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it entirely depends on the path that you were trying and the object loactions (of course) If you needed to call to the lowest level, sometimes that is necessary and the easiest way to reach the destination, instead of writing fifteen '_parent's in a row to go down the chain :)
also I prefer to use '_level0' to reach the lowest level as '_root' can be problematic in some situtations, and there's cautions against it.
they are real simple paths:
that works, but for a different clip I had to use:
And, all movie clips are on the root, but when I use the helper to find the target, DC1MC ends up with "this." which does not work, while the lampDS clips get this._parent and that works...
well hmm, I guess I'd have to ask:
if lampDS1, is an instance on the main timeline, then 'this._parent' is in reference to the main timeline, if the calling clip is also located there (main timeline)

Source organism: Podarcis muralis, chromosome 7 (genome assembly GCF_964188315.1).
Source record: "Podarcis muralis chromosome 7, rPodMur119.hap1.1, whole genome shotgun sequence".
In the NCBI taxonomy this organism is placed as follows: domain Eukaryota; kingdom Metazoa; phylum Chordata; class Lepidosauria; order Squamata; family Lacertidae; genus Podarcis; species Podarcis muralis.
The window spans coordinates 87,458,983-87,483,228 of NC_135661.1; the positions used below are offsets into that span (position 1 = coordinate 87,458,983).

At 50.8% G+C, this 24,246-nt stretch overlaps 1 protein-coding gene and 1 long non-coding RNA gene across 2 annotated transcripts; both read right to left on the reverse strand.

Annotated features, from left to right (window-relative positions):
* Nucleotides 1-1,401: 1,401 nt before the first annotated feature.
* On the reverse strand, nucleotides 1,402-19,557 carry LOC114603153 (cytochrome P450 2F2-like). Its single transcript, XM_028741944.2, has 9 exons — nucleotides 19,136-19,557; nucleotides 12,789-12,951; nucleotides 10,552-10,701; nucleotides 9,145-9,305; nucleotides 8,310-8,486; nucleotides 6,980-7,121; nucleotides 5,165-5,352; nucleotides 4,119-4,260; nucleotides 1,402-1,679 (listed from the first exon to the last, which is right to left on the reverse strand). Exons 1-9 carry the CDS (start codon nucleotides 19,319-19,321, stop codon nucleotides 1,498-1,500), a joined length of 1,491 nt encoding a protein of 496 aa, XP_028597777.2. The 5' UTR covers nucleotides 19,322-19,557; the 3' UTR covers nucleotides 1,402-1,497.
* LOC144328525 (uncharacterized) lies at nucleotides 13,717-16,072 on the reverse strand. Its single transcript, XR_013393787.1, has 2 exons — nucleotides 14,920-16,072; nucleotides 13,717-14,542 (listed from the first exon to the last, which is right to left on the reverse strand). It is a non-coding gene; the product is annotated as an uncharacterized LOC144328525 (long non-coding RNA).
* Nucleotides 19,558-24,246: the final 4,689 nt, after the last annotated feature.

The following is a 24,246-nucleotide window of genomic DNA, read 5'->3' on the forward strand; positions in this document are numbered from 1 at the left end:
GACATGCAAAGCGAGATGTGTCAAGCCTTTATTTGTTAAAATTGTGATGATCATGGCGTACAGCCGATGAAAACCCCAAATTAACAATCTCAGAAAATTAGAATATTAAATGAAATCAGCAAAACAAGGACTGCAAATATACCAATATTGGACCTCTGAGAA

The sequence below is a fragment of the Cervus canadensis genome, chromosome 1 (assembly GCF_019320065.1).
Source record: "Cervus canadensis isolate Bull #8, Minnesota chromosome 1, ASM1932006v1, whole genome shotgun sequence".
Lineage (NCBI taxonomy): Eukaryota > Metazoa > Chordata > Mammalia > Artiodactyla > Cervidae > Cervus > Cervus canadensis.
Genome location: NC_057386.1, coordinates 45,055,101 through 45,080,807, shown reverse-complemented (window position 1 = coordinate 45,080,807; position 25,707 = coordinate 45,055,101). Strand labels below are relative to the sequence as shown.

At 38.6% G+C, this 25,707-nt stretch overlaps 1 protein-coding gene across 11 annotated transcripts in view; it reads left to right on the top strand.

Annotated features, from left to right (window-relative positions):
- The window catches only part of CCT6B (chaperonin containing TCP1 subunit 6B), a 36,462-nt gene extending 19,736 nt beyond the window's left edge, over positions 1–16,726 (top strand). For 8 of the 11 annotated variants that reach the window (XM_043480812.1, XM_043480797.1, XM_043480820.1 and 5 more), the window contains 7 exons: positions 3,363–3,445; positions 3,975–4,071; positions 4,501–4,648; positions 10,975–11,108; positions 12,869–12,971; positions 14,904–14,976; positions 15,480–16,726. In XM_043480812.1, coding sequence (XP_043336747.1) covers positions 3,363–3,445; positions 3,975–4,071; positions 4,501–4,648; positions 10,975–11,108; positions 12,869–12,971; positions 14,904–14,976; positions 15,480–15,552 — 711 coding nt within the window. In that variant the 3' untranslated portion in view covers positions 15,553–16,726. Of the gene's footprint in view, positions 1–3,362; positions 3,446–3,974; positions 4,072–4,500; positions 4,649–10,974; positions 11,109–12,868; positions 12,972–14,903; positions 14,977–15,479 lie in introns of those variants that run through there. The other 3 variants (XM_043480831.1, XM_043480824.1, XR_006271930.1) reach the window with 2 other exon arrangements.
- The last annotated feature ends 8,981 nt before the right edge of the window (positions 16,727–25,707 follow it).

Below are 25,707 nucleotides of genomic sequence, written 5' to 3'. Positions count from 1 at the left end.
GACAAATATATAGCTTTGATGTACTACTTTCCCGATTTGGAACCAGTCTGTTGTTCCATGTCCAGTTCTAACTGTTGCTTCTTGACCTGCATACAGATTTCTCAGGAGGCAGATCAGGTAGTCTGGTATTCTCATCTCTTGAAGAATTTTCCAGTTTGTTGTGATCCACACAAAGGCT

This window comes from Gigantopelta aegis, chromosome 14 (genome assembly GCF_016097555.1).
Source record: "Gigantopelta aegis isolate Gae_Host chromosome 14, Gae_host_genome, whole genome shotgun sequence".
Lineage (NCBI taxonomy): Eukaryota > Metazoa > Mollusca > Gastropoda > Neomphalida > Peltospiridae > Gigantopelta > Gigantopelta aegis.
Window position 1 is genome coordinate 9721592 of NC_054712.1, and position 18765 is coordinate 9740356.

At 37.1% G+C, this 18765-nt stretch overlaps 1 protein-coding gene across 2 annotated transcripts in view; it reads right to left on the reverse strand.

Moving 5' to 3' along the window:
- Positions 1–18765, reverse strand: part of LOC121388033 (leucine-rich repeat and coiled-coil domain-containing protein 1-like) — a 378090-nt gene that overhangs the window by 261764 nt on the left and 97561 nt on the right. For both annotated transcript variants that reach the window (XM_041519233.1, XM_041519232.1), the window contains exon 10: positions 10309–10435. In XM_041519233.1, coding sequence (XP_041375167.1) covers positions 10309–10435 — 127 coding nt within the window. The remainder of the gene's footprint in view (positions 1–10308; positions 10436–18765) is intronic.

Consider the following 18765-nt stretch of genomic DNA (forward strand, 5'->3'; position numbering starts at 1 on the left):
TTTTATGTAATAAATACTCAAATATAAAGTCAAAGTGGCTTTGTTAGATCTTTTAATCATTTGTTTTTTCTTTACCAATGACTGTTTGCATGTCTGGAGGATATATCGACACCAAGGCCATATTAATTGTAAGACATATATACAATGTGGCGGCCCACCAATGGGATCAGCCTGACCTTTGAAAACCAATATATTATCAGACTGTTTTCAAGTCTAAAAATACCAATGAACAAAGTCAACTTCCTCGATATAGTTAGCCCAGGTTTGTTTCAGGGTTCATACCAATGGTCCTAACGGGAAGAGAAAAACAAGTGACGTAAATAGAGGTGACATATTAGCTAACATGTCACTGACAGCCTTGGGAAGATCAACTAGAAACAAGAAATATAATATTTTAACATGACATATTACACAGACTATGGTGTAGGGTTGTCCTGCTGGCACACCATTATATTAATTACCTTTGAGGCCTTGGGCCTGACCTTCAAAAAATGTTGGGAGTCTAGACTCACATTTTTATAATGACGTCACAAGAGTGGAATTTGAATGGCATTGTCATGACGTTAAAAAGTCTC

could it be that the call for the instance DC1MC.play() was within an on Handler? in this case the 'this' within the handler function refers to the instance the function is operating on, and it may have taken an extra '_parent' to get 'out' of that scope, so to speak. IF it was made from within a handler function try (just for fun) this._parent._parent.DC1MC.play() and see what happens.
it was something about the movie clip the code was in that was causing it. I recreated the clip from scratch and it worked. Even tried copying and pasting frames from the old clip into the new clip it didnt work. guess the clip got corrupted somehow.
thanks for the help tho
The target button in the script window gets a little confused sometimes, it seams to not always be acurate if your not on frame 1 of the MovieClip
Also if you load a movie into an empty movieClip the timeline of the loaded movie replaces the empty movieClips timeline so sometimes you think you might need 2 _parents when in fact you only need 1.
Thats very interesting. Of course, a lot of this wouldnt happen if I would quit being a wuss and hand code it...